For example, sometimes the person with commitment phobia will inadvertently find themselves getting closer and closer to someone they’ve met, without even really noticing it themselves.
Sometimes it’s only when the other person seems to want to progress the relationship to the next level that the person with commitment phobia feels the need to ‘escape’ from the situation.
This is where the commitment phobic person may need to employ other techniques of escape. One such method is the ‘unrealistic ideal’.
They may recognize all sorts of positive aspects in their potential partner, but will still find some standard that the person doesn’t match up to…
When friends and relatives tell the person with commitment phobia that they’re being “too picky” and that ‘Mr Right’ or ‘Miss Right’ doesn’t exist, the commitment phobic will insist that they do, and they’ll find them one day.
One of the most certain ways for the person with commitment phobia to keep a relationship ‘at arms length’ is to get into a ‘safe’ relationship.
One way to do this is for the person with commitment phobia to get into a relationship with someone who, for one reason or another is ‘unavailable’ to them in the long term.
One way of achieving this, is for the commitment phobic to enter into a relationship with a married person, or someone already in a long term relationship. This makes it very unlikely that the person with commitment phobia will then have to face the prospect of that relationship going any further.
In this situation, they are relying on the fact that it is unlikely that the other person will leave their partner to come to be with them on a permanent basis.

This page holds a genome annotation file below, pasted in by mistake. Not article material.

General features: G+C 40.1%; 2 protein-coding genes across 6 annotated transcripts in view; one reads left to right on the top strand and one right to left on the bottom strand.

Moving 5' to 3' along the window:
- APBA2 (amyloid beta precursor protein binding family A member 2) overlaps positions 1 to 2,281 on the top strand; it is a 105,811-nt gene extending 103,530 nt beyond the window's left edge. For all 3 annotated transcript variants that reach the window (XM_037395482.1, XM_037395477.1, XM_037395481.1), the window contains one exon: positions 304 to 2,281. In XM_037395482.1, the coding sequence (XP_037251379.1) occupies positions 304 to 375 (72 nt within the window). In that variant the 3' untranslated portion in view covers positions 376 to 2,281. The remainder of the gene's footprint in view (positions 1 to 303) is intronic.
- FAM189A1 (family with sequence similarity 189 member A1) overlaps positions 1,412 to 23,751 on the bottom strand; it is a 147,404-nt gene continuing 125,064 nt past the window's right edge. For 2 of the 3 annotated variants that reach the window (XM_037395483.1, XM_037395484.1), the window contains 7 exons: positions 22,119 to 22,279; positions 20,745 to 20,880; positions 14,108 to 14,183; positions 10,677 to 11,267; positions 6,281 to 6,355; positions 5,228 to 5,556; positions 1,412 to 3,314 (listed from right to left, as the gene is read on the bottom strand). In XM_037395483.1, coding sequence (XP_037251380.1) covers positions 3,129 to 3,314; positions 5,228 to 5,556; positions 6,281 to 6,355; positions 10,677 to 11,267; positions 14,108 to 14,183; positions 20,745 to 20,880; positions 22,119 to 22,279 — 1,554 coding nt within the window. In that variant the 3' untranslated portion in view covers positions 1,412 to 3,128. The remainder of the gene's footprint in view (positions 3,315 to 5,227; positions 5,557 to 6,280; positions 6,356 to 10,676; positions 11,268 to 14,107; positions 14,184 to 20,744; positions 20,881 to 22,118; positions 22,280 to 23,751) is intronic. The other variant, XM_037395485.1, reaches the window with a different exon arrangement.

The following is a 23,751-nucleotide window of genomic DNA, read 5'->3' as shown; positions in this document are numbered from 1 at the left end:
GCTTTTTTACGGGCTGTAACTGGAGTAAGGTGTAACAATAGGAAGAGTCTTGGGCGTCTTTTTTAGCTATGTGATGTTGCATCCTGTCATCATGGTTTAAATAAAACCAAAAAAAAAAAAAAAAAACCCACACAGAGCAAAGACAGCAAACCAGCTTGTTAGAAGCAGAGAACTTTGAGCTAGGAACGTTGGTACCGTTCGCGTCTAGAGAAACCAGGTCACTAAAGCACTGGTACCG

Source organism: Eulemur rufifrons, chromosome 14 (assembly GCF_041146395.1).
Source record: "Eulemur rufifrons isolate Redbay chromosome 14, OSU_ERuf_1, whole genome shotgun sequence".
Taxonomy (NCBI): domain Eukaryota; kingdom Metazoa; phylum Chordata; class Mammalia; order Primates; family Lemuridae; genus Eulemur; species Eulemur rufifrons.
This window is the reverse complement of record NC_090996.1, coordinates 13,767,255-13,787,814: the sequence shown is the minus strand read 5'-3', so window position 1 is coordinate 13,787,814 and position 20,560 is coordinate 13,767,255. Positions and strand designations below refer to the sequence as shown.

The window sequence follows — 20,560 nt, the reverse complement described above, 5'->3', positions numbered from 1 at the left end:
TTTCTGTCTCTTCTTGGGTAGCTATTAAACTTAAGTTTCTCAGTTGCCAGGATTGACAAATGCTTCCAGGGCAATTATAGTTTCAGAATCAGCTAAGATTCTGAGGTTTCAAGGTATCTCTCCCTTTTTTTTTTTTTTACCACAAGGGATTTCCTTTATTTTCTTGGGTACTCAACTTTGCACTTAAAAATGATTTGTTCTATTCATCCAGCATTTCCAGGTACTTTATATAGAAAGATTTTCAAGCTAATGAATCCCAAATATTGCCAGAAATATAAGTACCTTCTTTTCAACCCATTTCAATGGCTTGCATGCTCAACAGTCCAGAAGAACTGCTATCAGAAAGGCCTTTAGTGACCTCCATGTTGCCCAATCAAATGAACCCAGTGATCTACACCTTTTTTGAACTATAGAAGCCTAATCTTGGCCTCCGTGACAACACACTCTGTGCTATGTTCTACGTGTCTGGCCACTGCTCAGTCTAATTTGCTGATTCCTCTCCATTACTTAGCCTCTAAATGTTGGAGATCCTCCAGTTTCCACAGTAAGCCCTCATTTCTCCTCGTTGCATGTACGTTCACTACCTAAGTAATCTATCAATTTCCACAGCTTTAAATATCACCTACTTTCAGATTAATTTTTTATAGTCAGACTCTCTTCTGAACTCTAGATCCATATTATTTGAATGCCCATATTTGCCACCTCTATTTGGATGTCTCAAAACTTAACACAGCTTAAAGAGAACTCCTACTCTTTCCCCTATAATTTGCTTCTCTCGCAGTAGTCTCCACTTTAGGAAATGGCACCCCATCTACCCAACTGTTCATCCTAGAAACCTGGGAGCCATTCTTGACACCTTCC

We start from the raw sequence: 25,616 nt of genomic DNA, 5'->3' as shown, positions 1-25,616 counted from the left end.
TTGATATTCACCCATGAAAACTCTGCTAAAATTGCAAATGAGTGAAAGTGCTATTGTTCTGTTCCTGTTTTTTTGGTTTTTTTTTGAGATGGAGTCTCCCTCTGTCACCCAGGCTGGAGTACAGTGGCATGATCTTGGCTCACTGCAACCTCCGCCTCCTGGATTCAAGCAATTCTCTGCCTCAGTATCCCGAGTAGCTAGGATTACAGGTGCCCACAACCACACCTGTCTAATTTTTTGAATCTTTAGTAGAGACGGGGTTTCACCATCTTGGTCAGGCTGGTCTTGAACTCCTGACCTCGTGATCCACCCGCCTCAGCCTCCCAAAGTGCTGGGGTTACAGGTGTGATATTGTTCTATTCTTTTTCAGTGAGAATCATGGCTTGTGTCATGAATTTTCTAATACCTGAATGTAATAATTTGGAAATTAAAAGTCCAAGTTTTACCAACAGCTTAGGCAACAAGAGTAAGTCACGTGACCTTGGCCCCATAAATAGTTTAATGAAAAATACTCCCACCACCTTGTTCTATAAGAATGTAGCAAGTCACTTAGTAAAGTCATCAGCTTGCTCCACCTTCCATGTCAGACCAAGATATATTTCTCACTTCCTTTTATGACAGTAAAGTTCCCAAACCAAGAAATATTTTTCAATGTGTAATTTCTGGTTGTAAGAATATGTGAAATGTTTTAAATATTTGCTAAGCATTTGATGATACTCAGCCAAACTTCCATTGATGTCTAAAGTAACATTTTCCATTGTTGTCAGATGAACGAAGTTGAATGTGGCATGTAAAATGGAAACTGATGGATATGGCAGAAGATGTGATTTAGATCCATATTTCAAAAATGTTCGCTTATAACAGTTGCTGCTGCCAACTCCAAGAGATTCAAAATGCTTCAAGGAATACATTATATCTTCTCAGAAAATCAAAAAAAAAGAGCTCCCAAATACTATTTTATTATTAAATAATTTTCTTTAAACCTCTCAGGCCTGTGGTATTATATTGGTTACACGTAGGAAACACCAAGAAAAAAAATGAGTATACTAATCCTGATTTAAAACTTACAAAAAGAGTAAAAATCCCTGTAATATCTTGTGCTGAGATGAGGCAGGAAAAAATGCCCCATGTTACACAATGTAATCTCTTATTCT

If that person does leave their partner of course, that leaves the commitment phobic with a new problem, which may cause them to resort to some of the other techniques talked about here.
Of course, the ‘unavailable partner’ can be unavailable for different reasons…
The 'long distance relationship' speaks for itself. The commitment phobic who lives in London and their boyfriend/girlfriend lives in Australia for example.
The commitment phobic unconsciously ‘knows’ that the chances of that person giving up everything to travel half way around the world to be with them is very remote.
Again, the person with commitment phobia is keeping the relationship at a nice distance.
There are of course, many other ways that the person with commitment phobia can form relationships with people who for one reason or another simply aren’t available to them for a full scale relationship. The ones we’ve mentioned are just the tip of the iceberg.
They may just form a relationship with someone they ‘know’ won’t be interested in them in the long term, such as…
For the commitment phobic person, forming a relationship with another person who also has commitment phobia (the commitment phobic partner) is a pretty safe bet. The chances of those two people getting together in the long term are quite remote… both partners unconsciously ‘know’ this, and actually, this situation can suit both commitment phobic’s.
As they both suffer from commitment phobia, this meets the needs of both people, at least in the short term.
Of course, everyone is different. One person suffering from commitment phobia might react to it in a completely different way to another commitment phobic.
Each person has their own commitment phobia ‘trigger’… the event or stage of relationship that triggers their ‘fear’.